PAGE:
Why Electronic Patient Record Systems in Hospitals Can Go Wrong

A Systems Failures Study
  • Joyce Fortune
  • Geoff Peters
  • Roger Stewart
  • Bill Dodd


Over recent years, in various countries, many attempts have been made to develop electronic patient record systems for use in acute hospitals. Although the investment in such schemes has been high, evidence from the international literature appears to indicate that they have tended to be less than wholly successful. Expectations have not been met, and their introduction has typically been accompanied by varying degrees of disaffection on the part of certain key players. Whittome (1993), for example, states: “Despite significant technological advances over the past few years, manual paper-intensive systems have remained basically unchanged. Computer systems are fragmented and require multiple data entry points.” Young (1994) agrees: “Over the years many different computer-based medical-record systems have been developed. Few, if any, have had more than temporary success.”


Acute Hospital Electronic Patient Record Clinical Information System Wide System Electronic Patient Record System 
These keywords were added by machine and not by the authors. This process is experimental and the keywords may be updated as the learning algorithm improves.


Unable to display preview. Download preview PDF.

Unable to display preview. Download preview PDF.


  1. Campbell, J.R., Givner, N., Seelig, C.B., Greer, A.L., Patil, K., Wigton, R.S. and Tape, T., 1989, Computerized medical records and clinic function, M.D. Computing 6: 282–287.Google Scholar
  2. Carey, T.S., Thomas, D., Woolsey, A., Proctor, R., Philbeck, M. Bowen, G., Blish, C, and Fletcher, S., 1992, Half a loaf is better than waiting for the bread truck, Archives of Internal Medicine 152: 1845–1849.CrossRefGoogle Scholar
  3. Clayton, P.D., Pulver, G.E., and Hill, C.L., 1994, Physician use of computers: is age or value the predominant factor?, AMIA 301-305.Google Scholar
  4. Fortune, J., and Peters, G., 1990, The Formal System Paradigm for studying failures, Technology Analysis & Strategic Management 2: 383–390.CrossRefGoogle Scholar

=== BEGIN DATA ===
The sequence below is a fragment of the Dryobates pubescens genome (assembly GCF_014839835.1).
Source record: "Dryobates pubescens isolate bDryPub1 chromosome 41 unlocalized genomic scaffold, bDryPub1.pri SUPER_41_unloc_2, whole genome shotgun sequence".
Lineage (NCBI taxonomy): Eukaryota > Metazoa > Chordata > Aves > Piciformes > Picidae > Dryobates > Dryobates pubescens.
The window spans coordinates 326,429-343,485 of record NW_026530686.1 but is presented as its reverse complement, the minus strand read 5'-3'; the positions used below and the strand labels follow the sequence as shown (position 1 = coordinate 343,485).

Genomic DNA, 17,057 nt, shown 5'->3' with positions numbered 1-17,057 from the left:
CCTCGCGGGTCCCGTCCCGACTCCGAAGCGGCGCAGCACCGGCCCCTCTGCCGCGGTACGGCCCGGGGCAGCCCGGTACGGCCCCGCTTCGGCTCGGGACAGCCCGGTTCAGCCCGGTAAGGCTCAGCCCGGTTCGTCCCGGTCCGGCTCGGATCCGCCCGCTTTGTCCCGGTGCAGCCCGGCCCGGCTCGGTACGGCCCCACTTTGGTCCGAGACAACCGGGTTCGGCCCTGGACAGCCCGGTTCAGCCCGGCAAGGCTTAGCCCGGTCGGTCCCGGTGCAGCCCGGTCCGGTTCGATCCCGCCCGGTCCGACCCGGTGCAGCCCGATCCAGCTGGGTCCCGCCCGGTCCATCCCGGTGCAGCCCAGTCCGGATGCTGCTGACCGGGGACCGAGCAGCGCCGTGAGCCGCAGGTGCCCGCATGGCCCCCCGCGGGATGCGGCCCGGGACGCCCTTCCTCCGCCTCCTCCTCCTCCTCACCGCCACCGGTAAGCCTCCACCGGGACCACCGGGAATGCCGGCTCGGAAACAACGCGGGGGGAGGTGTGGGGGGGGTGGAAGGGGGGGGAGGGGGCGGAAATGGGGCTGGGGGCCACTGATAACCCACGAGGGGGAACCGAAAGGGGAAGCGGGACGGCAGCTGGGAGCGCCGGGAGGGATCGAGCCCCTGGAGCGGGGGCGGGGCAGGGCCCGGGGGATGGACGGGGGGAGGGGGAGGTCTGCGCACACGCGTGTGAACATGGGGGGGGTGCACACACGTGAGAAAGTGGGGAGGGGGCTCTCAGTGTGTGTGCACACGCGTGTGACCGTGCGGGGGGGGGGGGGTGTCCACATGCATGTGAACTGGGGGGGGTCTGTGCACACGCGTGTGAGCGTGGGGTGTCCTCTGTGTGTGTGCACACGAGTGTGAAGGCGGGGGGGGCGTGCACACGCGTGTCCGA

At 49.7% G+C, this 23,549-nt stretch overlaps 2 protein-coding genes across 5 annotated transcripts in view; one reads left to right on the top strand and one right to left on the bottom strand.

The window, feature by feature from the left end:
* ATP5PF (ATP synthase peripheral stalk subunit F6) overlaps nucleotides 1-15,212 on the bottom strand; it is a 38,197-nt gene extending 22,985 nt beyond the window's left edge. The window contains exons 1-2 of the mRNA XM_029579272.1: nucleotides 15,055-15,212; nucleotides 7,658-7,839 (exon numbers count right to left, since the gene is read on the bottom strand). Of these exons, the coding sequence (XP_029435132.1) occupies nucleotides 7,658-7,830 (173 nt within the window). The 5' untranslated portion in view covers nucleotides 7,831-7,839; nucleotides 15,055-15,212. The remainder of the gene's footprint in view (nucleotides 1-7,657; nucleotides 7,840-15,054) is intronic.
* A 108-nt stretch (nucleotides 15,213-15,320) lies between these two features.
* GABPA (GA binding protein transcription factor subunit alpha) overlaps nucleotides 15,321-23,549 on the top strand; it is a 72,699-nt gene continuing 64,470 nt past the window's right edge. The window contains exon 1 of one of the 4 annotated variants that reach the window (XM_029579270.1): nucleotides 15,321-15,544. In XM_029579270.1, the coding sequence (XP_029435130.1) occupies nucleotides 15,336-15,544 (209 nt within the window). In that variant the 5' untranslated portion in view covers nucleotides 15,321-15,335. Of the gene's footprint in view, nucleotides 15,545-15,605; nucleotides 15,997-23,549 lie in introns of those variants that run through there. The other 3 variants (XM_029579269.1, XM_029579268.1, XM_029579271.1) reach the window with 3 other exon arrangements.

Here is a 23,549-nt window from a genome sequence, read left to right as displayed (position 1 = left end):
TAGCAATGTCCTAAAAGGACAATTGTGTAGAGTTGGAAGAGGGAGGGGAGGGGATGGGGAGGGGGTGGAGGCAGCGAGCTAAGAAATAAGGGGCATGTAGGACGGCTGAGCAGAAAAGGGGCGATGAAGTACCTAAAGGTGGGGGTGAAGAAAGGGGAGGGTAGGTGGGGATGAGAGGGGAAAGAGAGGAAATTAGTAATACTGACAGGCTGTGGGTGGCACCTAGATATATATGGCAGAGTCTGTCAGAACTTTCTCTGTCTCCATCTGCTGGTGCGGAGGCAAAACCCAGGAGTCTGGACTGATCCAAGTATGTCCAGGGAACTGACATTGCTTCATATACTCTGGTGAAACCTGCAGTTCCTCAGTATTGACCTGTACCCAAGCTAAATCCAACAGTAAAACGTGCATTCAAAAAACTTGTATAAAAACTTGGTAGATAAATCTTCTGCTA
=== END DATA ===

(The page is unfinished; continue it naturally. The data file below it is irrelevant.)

5. Fortune, J., and Peters, G., 1995, “Systems and Failures” in press, John Wiley & Sons, Chichester.Google Scholar
  6. Massaro, T. A., 1993, Introducing physician order entry at a major academic medical center, Academic Medicine 68: 20–30.CrossRefGoogle Scholar
  7. McDonald, C.J., Tierney, W.M., Overhage, J.M., Martin, D.K., and Wilson, G.A., 1992, The Regenstrief Medical Record System: 20 years of experience in hospitals, clinics, and neighbourhood health centers, M.D. Computing 9: 206–217.Google Scholar
  8. Rind, D.M., and Safran, C., 1994, Real and imagined barriers to an electronic medical record, AMIA 74-78.Google Scholar
  9. Sears Williams, L., 1992, Microchips versus stethoscopes: Calgary hospital, MDs face off over controversial computer system, Canadian Medical Association Journal 147: 1534–1547.Google Scholar
  10. Stewart, R., 1991, The use of social paradigms in the analysis of team behaviour during organizational change, in: “Systems Thinking in Europe”, Jackson, M.C., Mansell, G.J., Flood, R.L., Blackham, R.B. and Probert, S.V.E. eds., Plenum Press, New York.Google Scholar
  11. Whittome, H., 1993, Overview of electronic health record (EHR), Medical Records Institute 1: 13–15.Google Scholar
  12. Young, D., 1994, Consultants’ views on their use of a computer-based medical record system, in: Proceedings of Healthcare Computing 1994 217-222.Google Scholar

Copyright information

© Springer Science+Business Media New York 1995

Authors and Affiliations

  • Joyce Fortune
    • 1
  • Geoff Peters
    • 1
  • Roger Stewart
    • 2
  • Bill Dodd
    • 3
  1. 1.The Open UniversityMilton KeynesUK
  2. 2.Kingston UniversityKingston on Thames, SurreyUK
  3. 3.NHS ExecutiveLeedsUK

Personalised recommendations